Friday, November 14, 2008

Will a Black President Heal America's Race Wounds?

Will a Black President Heal America’s Race Wounds?
by Joel Hilliker

Seventy percent of Americans think Barack Obama’s presidency is going to help race relations, according to Gallup.

The majority, among all races, see this as a milestone worth celebrating—a true victory for civil rights. And after all the pre-election warnings about potential rioting in the streets in the event of an Obama loss, that concern went untested. The election came off smoother than any in recent memory. It produced a clear winner and a graceful loser. No lingering question marks. No violence.

Does the fact that America elected a black president end the argument that this is a racist nation? Everybody seems to have an opinion. Mr. Obama garnered more support from white voters than any Democratic candidate since Jimmy Carter. Still, some are convinced his victory would have been much larger if not for those whites who voted against him simply because of his skin pigmentation.

The idea that Mr. Obama’s victory represents the end of racism in America has also been loudly shouted down by some blacks. Their view is essentially, Why should whites get to decide that there’s no more racism?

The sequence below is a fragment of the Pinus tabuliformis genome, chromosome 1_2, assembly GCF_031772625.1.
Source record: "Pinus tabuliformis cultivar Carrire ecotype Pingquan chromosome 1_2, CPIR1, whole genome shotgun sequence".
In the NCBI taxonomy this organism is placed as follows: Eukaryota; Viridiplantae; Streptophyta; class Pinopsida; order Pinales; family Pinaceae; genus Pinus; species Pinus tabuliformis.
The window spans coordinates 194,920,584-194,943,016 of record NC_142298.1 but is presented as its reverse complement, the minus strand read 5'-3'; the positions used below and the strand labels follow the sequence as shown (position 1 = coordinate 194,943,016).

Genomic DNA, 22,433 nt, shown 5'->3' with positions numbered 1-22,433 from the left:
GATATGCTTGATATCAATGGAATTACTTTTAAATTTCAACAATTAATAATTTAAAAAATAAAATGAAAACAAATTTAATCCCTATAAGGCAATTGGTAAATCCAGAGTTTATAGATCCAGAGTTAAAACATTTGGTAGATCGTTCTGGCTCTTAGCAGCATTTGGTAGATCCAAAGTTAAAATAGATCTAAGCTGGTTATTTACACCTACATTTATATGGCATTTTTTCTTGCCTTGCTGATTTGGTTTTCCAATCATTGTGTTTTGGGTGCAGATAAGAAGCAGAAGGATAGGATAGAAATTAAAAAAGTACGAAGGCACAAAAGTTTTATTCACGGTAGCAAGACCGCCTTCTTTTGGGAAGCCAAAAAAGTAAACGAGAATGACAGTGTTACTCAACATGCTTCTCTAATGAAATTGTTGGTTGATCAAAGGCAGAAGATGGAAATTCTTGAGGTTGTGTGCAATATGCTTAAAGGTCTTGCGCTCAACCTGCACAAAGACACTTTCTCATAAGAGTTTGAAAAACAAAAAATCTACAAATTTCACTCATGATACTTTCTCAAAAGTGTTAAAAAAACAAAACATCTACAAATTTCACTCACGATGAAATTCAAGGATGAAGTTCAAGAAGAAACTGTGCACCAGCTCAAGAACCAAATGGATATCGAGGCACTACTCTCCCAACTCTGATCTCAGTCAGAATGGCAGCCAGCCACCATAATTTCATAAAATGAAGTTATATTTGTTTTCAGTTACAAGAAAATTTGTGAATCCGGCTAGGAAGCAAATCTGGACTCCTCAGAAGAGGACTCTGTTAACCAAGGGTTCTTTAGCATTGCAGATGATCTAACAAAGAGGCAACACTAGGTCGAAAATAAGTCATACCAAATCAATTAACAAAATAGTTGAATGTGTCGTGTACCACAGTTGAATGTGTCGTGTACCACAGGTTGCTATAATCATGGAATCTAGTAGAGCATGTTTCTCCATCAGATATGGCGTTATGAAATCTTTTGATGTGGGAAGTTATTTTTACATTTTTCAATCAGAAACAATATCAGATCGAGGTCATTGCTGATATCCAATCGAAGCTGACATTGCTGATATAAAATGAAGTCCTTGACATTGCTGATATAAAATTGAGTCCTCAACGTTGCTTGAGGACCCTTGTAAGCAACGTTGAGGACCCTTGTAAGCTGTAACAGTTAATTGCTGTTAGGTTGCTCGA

While there were undoubtedly some whites who voted against black, this election also saw an opposite and more powerful trend: white people embracing Mr. Obama because of his race. His candidacy represented a promise to some whites that they could wash away the stigma of racism. Supporting him was a way to prove that they were not racist. Of course, there is a contradiction in such thinking, as black author Shelby Steele points out: “When whites—especially today’s younger generation—proudly support Obama for his post-racialism, they unwittingly embrace race as their primary motivation,” he wrote. “They think and act racially, not post-racially.”

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